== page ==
13. Love the learning room posts so much! I was finally able to get the materials to make shelves in a nook of my kitchen, and I had some questions about your shelves.

    First, I noticed that your shelves aren't screwed to the brackets and wondered if you had any problems with the shelves popping up? Do your children ever lean on them? My children are 7 and almost 4 and my husband is concerned that if we don't screw them in that one of them is going to end up getting hurt. I'm hesitant to screw the shelves in case I want to move them of reuse them somewhere else. Does that make sense?

    The second question was how high is your bottom shelf? That may sound a bit silly, but… Do your little ones have access to the materials or did you place them higher to prevent little hands from getting into trouble?

    You and all the ladies at 4Real are such an inspiration! Thanks for… being you!!

  14. Thank you all for your comments! I'm so glad you enjoyed this post!!! I'll try to answer a few questions!

    Erin asked:
    >> I have a random question… I saw your post from several years ago linking the Angel Food stories with the catechism lessons, and I have been keeping that idea in the back of my mind. My question is whether the Angel Food stories can be applied to the First Communion St. Joseph's catechism (we will be starting it with our 1st grader) or with the #1 catechism? <<
    Yes! You can use it with the FHC catechism because that catechism derives its questions from the St. Joseph's Baltimore Catechism #1.

    Amy in Peru said:
    >> I suppose you've already considered submitting this post to the CM blog carnival?! please do! 🙂 <<
    I hadn't thought of this, but I should! Thanks for the invitation, Amy! I'll try to figure out how to add my post to the carnival!

    Mrs. White asked:
    >> I had some questions about your shelves.

    First, I noticed that your shelves aren't screwed to the brackets and wondered if you had any problems with the shelves popping up? <<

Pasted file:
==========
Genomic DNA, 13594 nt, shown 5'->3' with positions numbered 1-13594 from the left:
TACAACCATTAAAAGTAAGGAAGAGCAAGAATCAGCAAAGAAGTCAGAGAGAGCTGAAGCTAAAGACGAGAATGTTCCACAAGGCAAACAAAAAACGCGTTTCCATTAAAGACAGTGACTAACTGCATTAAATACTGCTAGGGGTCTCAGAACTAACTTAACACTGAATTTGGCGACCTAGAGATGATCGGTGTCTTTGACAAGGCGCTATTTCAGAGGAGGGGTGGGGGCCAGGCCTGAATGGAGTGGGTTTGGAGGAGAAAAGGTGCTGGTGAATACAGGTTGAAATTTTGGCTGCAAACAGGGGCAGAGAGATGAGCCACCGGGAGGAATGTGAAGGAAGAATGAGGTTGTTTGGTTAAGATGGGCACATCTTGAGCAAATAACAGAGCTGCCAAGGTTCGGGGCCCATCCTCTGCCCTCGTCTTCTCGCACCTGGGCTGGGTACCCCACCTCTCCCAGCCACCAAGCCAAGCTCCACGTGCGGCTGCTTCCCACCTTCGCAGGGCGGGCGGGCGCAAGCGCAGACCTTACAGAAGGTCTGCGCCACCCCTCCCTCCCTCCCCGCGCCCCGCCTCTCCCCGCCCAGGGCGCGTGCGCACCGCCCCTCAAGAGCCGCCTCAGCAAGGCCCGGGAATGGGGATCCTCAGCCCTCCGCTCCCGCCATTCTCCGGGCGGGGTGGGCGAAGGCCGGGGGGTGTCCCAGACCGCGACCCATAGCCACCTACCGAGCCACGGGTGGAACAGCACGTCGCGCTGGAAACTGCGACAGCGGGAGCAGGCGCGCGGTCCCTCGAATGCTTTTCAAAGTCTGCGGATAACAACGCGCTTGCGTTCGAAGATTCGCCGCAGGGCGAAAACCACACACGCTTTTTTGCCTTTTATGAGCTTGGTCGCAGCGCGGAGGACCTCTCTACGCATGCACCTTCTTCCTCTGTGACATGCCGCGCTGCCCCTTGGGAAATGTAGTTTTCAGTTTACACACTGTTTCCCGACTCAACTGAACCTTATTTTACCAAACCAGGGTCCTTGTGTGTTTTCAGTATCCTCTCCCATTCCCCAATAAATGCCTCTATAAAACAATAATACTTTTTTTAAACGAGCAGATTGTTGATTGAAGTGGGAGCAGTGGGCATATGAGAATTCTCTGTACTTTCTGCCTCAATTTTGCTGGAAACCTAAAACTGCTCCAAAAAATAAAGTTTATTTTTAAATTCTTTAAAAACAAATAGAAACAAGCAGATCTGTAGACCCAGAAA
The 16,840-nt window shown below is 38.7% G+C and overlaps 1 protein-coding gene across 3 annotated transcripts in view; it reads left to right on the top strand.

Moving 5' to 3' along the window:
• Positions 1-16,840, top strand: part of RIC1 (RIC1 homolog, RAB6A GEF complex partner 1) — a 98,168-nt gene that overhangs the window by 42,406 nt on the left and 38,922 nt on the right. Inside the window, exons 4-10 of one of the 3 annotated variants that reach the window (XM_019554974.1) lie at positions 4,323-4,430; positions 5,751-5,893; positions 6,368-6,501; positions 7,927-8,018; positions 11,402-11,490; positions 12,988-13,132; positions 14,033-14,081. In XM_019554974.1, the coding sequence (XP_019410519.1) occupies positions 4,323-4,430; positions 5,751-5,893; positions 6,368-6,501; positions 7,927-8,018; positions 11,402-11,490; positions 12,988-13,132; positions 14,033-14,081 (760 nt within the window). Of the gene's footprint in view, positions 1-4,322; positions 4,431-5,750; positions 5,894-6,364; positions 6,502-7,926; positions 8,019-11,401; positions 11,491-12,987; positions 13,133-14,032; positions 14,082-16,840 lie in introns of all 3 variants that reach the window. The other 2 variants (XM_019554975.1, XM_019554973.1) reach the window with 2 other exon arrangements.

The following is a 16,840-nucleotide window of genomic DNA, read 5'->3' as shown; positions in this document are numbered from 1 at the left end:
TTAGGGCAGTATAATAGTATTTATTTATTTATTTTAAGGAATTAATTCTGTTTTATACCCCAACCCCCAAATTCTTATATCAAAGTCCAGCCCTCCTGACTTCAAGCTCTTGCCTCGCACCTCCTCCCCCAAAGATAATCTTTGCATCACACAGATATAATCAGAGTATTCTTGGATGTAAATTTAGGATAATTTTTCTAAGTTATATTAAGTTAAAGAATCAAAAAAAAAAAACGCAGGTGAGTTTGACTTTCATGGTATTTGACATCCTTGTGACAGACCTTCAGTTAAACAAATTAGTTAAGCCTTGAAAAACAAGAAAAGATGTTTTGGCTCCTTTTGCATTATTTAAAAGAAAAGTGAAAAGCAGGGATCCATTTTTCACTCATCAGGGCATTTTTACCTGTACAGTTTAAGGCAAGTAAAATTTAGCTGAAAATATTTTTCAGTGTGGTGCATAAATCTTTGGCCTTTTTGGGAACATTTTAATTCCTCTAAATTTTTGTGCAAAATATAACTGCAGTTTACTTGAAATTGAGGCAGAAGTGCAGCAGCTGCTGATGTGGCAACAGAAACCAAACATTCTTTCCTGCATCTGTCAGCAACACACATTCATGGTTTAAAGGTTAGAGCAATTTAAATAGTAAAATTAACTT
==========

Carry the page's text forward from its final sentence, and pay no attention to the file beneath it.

I do have some shelves screwed in to the brackets in order to provide added stability and to prevent them from popping up! They don't pop up on their own, BUT….it is not unusual for the children move and rearrange items on the bottom shelves. An older child may remove a number of books from the shelf to take them to another room to work on…or a child may remove a number of art supplies from a shelf to bring to their desk to work on. If you remove enough from one end of a shelf, and have a substantial amount of weight at the other end, the shelf *could* flip. So, for this reason, most of the bottom-shelves-only are screwed to the brackets using deck screws. It is also a fact that these bottom shelves tend to attract hands – both large and small – which is another reason for the added security.

    I do move shelves around — a lot!!! I've never had a problem with the fact that some shelves have holes. They're either reused with screws in the shelf's new location, or flipped and once books are on the shelf you don't see the holes.


    >> The second question was how high is your bottom shelf? That may sound a bit silly, but… Do your little ones have access to the materials or did you place them higher to prevent little hands from getting into trouble? <<